G8: what the markets think

Never mind what the commentariat thinks: for the real take on how the G8’s panning out, take a look at how the markets are reacting.  John Authers:

For currency traders, the G8 was notable solely for what was not said and for who was not there. Rhetoric suggested the summit would be the “high noon” for the dollar as a reserve currency, as China pushed for a more diversified anchor for foreign exchange.

But currencies are not even mentioned in the draft communiqué. China’s premier was not present for the discussions, thanks to trouble at home. The showdown on the dollar’s future did not happen. Rather than dancing to the tune of the world’s leaders, forex markets suffered a new wave of aversion to risk.

That wave started in the commodities market, where prices dipped sharply. The CRB index, a broad index of commodity prices, dropped to its lowest level since early May, pushing below its 200-day moving average – a strong signal that its rebound of the past few months was over. The CRB is down more than 12 per cent since it topped out last month and is 51 per cent below its high set last year. This implies that deflation – falling prices and stalled economic activity – is a much greater risk than the resurgent inflation that was being talked about only weeks ago.

Gold, an inflation hedge, fell 2.2 per cent and is now down more than 10 per cent since it hit $1,000 per ounce in February. In currencies, the Japanese yen, which gains when people are anxious, made dramatic and sudden gains against the dollar and the euro. This could increase pressure to intervene to keep the currency cheap.

These developments are alarming. The pendulum in the debate between inflationists and deflationists has swung back to the deflationists – at a point that inflation still looks the lesser evil. But at least risk aversion will help the dollar avoid further falls and delay the moment when it is replaced as a reserve currency.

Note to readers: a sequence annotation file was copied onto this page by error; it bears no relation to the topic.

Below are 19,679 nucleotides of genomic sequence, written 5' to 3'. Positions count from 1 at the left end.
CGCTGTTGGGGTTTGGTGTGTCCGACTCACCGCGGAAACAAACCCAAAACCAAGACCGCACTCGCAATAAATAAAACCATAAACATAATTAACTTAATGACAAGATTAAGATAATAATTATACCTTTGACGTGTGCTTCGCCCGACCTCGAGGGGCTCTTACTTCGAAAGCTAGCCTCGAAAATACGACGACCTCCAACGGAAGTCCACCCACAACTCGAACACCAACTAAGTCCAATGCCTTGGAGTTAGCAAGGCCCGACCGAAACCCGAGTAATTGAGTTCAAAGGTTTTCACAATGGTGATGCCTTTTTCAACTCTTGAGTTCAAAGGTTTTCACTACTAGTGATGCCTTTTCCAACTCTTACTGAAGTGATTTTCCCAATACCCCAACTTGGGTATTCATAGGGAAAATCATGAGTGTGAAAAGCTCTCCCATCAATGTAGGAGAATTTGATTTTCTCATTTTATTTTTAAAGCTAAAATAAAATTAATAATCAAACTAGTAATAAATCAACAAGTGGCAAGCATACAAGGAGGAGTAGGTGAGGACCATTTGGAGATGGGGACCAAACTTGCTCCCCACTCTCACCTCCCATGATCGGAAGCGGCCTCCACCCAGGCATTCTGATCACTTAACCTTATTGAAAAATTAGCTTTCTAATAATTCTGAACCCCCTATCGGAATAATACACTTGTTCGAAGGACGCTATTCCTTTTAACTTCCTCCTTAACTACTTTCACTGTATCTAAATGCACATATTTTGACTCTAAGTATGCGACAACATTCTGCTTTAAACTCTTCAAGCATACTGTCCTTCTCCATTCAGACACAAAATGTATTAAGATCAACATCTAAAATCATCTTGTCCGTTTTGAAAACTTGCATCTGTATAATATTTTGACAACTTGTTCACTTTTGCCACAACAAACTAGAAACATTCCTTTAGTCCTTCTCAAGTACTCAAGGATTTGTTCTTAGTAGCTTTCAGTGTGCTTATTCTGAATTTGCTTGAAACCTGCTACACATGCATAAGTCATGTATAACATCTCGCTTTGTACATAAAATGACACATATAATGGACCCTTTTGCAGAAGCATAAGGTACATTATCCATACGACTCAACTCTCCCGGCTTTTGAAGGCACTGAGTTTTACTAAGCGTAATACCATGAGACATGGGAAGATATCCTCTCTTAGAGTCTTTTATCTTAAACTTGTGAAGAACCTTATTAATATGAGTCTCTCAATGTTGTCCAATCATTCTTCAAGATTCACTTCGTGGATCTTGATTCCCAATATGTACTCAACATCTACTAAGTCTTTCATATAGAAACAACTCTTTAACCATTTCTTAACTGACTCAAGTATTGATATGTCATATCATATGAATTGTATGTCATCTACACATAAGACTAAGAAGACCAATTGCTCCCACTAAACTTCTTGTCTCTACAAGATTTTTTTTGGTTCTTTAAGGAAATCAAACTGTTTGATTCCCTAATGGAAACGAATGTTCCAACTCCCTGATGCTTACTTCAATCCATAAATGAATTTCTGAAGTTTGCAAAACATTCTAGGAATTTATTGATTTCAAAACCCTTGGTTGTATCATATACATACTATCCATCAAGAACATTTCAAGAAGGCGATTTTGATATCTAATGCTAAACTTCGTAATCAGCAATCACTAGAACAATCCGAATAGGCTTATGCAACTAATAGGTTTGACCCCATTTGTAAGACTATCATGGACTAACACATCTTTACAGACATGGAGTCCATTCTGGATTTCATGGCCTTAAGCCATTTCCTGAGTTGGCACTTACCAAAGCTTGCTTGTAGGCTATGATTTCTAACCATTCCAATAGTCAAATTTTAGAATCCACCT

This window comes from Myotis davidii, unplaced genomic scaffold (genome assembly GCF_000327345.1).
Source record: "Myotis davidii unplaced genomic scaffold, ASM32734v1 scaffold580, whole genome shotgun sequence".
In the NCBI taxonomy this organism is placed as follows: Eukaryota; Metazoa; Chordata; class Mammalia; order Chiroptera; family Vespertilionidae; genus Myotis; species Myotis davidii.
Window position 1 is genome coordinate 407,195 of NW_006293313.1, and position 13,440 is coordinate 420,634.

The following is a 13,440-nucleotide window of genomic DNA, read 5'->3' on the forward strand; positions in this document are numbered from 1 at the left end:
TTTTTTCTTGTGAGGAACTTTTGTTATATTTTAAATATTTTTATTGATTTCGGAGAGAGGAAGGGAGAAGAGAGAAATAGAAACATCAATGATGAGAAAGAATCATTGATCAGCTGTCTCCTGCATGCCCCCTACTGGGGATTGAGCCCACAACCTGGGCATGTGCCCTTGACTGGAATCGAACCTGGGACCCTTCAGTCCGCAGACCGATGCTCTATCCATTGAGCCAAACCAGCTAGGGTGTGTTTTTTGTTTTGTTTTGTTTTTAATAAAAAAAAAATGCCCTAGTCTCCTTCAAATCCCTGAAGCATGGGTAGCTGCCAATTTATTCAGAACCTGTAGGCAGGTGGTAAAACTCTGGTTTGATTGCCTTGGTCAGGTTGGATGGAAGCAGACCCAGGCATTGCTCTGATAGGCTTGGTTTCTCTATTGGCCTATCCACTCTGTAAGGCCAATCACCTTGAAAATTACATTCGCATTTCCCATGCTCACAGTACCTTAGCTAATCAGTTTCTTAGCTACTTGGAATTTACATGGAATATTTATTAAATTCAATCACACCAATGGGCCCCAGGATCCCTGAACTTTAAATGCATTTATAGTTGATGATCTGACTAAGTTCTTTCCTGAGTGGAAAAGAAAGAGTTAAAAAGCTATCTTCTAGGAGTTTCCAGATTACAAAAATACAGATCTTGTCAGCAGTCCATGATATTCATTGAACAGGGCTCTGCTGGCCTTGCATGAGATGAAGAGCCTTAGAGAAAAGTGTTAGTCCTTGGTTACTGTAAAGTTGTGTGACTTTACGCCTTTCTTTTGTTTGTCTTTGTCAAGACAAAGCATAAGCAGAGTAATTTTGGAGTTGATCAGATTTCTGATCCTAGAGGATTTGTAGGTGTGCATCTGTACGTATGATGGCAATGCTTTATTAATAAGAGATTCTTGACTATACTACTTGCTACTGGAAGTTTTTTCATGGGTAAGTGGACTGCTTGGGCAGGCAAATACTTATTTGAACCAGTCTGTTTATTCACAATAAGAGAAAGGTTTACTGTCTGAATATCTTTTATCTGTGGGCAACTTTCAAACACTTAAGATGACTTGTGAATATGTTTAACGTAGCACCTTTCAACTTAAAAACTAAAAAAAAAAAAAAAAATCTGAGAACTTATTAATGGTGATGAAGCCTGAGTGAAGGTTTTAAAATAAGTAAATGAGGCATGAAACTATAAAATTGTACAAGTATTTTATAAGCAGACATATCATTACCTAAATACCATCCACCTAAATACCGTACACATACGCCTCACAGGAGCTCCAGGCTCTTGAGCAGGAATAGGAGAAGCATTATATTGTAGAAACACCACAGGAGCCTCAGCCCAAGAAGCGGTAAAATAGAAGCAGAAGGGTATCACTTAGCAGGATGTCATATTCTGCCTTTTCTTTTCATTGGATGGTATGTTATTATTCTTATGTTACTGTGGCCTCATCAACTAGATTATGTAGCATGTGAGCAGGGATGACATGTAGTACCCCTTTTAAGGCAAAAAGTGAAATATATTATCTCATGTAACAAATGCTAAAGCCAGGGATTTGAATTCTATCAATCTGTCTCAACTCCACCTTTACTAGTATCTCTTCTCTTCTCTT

G8 update: Sarkozy, Berlusconi seize Medvedev and drag him to jail, 1930s-style

What on earth is going on here?

The only reasonable interpretation is that our leaders are attempting to re-enact a scene from Michael Mann’s excellent 1930s gangster film Public Enemies (sample line: “how long does it take you to go through a bank?”).

Alex adds: well, given the gangsta hustla manner in which he arrived, it was clearly always going to end this way. I blame Putin.


Italy: great in the G8 and on the plate

Further to Alex’s grovel below, it’s time for me to clarify my position on Italy’s place in the G8.  Yes, I was the one named source in the Guardian’s piece entitled “Calls grow within G8 to expel Italy as summit plans descend into chaos”, reproduced in almost every Italian newspaper and then some.  Yes, I called the Italian preparations for the G8 a “gigantic fudge” – ably translated “una buffonata colossale” by Corriere Della Sera.  And,  yes my boss Bruce Jones then gave a series of quotes broadly backing me.

However, let’s get one thing clear: neither Bruce nor I have at any point advocated chucking Italy out of the G8.  I for one think that it is a silly idea

Sure, preparations for L’Aquila haven’t gone great.  But almost all G8 planning processes are a mess – some hosts just get luckier with the outcome documents than others.  The question of whether Italy should be there or not is a total distraction.  The real question is not which Europeans are at the G8 or G20, but how well they coordinate there.   As Bruce and I note in today’s European Voice, the record is mixed:

Europeans frequently fail to use their influence efficiently. The run-up to the London G20 summit was enlivened by intra-European spats, with French President Nicolas Sarkozy threatening to walk out if France’s interests were not satisfied. There was little real co-operation between the UK diplomats planning the G20 and their Italian counterparts on the G8.

Italian officials indicated that they would shape the G8 agenda to meet any requests from the Obama administration, but US officials complain that what they really want from the Europeans is some coherence – to allow more time bargaining with the Chinese and Indians, and to spend less time having to worry whether the Dutch or Italians [sorry Italians!] are on side.

What to do? We have a plan:

France will be Europe’s next G8 hosts, in 2011. It should start co-ordinating within the EU and with the Canadians, who host the 2010 G8, and the Americans, who take the reins in 2012, on how to deliver sleek, workmanlike summits that include China, India and other emerging powers as full partners – rather repeat the confusions of L’Aquila.

So there, we are constructive, nice people after all.  And pro-Italian.  I celebrated my new-found notoriety at the excellent Sorella on the Lower East Side.  Go there, New York-based readers and have the pate de fegato: